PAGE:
Minnesota sports fans know well the feelings that members of the state’s World Expo bid committee must be experiencing — the peculiar mix of pain and pride that results from coming close but not quite winning the prize. Buenos Aires, Argentina, not Bloomington, Minnesota, will host the three-month World Expo in 2023, the Bureau of International Expositions (BIE) decided in Paris on Wednesday.
It’s a disappointing result, particularly for former Minnesota Secretary of State Mark Ritchie. He believed early in the vision of a summerlong showcase of Minnesota’s approach to health and wellness and has worked tirelessly for three years as president and CEO of the bid committee. He assembled an impressive team and a board of directors headed by Marilyn Carlson Nelson, raised entirely from private donors the $1.7 million cost of preparing the bid, and navigated a complicated process that included persuading the U.S. government to rejoin the BIE after discontinuing its membership in 2001.
That renewed membership is among several enduring fruits of Minnesota’s bid. It means that American cities — including the Twin Cities — can compete more easily in the future for a six-month World’s Fair or a three-month World Expo. Houston and San Francisco are at work on a bid for 2025.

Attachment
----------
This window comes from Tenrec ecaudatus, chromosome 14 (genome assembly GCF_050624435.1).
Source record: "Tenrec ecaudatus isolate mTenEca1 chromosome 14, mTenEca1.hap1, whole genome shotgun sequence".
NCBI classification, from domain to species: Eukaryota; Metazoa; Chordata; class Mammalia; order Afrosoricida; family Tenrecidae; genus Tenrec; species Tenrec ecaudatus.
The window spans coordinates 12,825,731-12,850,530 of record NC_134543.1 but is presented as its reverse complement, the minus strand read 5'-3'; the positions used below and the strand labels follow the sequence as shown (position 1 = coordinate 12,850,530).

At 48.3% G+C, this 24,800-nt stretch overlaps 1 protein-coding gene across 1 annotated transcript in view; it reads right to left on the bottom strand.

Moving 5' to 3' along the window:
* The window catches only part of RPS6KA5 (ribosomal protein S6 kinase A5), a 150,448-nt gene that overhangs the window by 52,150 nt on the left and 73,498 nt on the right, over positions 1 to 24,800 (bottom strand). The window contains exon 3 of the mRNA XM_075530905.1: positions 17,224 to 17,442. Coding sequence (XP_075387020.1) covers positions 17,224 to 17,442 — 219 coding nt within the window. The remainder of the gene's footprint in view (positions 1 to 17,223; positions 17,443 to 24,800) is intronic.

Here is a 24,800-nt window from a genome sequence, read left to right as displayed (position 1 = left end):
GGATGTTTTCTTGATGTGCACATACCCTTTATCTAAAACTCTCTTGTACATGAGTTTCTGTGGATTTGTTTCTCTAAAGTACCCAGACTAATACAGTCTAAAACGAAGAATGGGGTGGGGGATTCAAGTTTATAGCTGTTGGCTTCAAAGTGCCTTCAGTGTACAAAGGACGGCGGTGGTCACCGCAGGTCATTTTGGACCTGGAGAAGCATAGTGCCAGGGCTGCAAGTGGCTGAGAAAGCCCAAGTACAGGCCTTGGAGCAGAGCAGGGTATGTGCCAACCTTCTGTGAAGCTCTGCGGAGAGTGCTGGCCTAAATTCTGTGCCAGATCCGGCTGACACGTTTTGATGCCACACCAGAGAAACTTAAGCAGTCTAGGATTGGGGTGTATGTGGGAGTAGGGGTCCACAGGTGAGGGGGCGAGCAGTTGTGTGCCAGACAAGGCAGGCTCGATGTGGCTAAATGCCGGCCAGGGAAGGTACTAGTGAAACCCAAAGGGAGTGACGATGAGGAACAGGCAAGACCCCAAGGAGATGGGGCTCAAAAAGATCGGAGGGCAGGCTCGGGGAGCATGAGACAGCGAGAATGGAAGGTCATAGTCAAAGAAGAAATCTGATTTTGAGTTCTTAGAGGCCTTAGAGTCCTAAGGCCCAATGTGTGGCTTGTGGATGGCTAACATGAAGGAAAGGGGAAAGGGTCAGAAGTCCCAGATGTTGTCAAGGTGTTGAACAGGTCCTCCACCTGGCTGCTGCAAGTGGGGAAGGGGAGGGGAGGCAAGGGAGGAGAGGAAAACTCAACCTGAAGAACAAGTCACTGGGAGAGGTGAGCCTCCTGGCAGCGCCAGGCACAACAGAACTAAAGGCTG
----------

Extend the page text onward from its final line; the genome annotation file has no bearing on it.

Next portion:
More benefits are bound to come from the 170-nation exposure the bid secured for Minnesota and the association it created for this state with the 2023 Expo’s intended theme, “Healthy People, Healthy Planet: Wellness and Wellbeing for All.” That’s a fitting brand for Minnesota as it steps up its role in the global economy. It ought not disappear from Minnesota consciousness as the Expo bid committee dissolves.
The committee is bound to analyze the BIE outcome before turning out the lights. We urge that its findings be shared with Minnesotans. This state’s ambition to attract major national and international events, which seemed to wane in the late 1990s and early 2000s, has nicely revived. It’s likely to intensify as an NFL Super Bowl is played here in a few months and an NCAA Final Four comes in 2019. The Expo 2023 bid committee will do well to understand and disclose what caused this year’s bid to falter at the finish line, so that the next one stands a better chance to succeed.